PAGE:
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close this bookBukusu Folktales (Kenya Literature Bureau, 1986, 134 p.)
View the document(introduction...)
View the documentForeword
View the documentIntroduction
View the documentThe Boy Who ate the Elephants' Rumps
View the documentThe Hare and the Leopard
View the documentMwambu and Sella
View the documentThe Story of Apelu
View the documentHare Steals a Hen
View the documentSimbi and Namakanda
View the documentKhole
View the documentWanakhatandi
View the documentA Father and His Son
View the documentAn Old Woman and Her Deformed Son
View the documentThe Dog and the Leopard's Children
View the documentNasio and her Brother
View the documentHare, Hyena and Lizard
View the documentKasawa and his Forbidden Pumpkins
View the documentA Woman and Her Daughter of Clay
View the documentHare leads Leopard to a Hive
View the documentHyena and Baboon
View the documentHare and Elephant Pay a Visit
View the documentLemata and Katamba
View the documentThree Men meet a Strange Old Woman
View the documentA Hyena Ate His Protector
View the documentThe Secret of a Murder
View the documentA Bull Newt Who Refused to heed his wife's advice
View the documentA Dying Old Woman earns Bridewealth for her Sons
View the documentFortuity is like Dew Drops
View the documentA Basket Maker Declares Himself Free from the Burden of Debts
View the documentThe Thirsty Intruder
View the documentBack Cover

A Dying Old Woman earns Bridewealth for her Sons

A long time ago an old woman asked her sons to slaughter a large he-goat for her meal so that she could fetch them bridewealth cattle. Knowing how aged and sickly the old woman was, the sons laughed and said to her.

“But mother, since you can neither cultivate in the garden nor get married again, how would you fetch us bride-wealth cattle?”

The old woman insisted that she had no intention of eating the he-goat for nothing, but would earn bride wealth for her sons. Unbelievingly, the sons selected a fat he-goat and slaughtered it. They then prepared a tasty meal for their mother. After the old woman had eaten the he-goat meal, she called her sons to her side and solemnly said:

“My children, you know that I am sickly and too old to live any longer. There is nothing you can do to prolong my life. But I do not want to die for nothing. There are herdsmen who always pass here driving a large herd of cattle. I have observed them many times and noticed that they often do stop by that foxhole and try to look for a fugitive bush-pig thrusting spears at the mouth of the hole. I want you to dress me in a skin of a dead bush-pig and conceal me in the foxhole so that when the herdsmen come they can spear me to death thinking that they are killing a bush-pig. Once they have done that, you can seize their cattle and claim compensation for my murder.”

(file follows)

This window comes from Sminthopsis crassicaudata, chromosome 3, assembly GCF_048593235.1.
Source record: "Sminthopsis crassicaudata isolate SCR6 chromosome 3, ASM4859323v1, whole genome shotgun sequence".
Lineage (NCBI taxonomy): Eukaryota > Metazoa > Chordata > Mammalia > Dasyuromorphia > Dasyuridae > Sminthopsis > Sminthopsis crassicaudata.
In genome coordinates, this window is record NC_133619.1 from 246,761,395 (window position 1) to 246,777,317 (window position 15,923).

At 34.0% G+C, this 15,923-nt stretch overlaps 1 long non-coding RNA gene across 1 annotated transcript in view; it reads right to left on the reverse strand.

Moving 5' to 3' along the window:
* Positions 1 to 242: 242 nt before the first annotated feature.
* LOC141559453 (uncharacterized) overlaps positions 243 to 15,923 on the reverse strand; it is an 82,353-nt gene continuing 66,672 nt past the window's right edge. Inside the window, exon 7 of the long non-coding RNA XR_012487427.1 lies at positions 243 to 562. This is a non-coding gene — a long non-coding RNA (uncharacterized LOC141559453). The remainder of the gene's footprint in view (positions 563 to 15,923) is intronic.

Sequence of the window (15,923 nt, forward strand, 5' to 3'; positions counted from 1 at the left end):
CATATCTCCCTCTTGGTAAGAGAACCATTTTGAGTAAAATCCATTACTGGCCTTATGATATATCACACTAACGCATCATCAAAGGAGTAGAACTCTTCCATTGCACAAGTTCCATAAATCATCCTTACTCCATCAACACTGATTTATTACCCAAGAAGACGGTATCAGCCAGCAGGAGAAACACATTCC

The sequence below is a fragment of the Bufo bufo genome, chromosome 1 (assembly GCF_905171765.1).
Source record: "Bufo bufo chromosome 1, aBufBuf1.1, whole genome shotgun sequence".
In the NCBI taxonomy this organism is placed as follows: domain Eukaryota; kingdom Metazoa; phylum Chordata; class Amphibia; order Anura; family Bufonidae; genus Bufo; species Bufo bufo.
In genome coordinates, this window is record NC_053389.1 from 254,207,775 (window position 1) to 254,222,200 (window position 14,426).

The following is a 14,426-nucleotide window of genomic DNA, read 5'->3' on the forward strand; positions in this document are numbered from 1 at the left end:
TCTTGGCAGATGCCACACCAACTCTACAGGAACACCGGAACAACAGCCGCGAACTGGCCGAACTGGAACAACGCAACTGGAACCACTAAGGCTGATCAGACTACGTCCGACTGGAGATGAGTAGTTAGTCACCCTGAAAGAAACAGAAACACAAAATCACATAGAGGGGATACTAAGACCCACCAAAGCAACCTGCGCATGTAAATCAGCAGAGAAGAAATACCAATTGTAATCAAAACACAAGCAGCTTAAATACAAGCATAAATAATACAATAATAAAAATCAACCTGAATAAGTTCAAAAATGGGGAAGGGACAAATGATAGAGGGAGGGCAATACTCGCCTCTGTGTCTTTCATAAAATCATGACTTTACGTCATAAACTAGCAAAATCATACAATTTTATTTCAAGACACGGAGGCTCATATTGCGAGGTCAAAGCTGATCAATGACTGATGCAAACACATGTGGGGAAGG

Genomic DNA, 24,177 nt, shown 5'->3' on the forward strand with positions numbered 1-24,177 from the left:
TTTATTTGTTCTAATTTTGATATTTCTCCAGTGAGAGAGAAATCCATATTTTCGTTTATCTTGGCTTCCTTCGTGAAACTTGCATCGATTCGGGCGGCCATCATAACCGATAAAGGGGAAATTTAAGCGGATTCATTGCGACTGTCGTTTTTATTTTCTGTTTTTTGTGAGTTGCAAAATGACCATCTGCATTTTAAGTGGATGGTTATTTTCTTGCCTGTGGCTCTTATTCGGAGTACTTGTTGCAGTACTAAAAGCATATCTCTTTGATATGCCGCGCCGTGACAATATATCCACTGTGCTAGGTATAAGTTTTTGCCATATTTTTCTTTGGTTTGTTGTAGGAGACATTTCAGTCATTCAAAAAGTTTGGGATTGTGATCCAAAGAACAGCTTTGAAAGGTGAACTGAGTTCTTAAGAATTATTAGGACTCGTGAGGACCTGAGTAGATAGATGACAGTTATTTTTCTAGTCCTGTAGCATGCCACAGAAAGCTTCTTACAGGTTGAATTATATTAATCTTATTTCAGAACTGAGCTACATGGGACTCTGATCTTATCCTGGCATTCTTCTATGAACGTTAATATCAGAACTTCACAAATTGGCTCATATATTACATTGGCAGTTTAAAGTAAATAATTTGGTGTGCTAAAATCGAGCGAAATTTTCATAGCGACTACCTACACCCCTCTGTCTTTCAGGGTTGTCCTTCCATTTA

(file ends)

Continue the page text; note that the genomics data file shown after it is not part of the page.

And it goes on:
The sons obeyed the instructions of their mother and did as she had bidden them to. They then concealed themselves in the nearby bush and waited for the herdsmen to come. Shortly afterwards, the herdsmen drove their cattle by and at once headed for the foxhole. One of them was heard shouting that he had seen the bush-pig in the foxhole.

He quickly thrust a spear into the foxhole and continued jabbing at the oldwoman, thinking that he was killing a bush-pig. The old woman screamed in her dying agonies and thereupon the sons dashed out from their hiding place and surrounded the herdsmen demanding that instead of killing them in the revenge of their mother's death the herds men should at once pay a fine of thirty head of cattle for killing their mother.

The herdsmen greatly apologised for the misadventure and agreed to pay a fine of thirty head of cattle to the sons of the deceased old woman. On the following day the sons organised a pompous burial ceremony for their mother, and slaughtered two cows in her memory.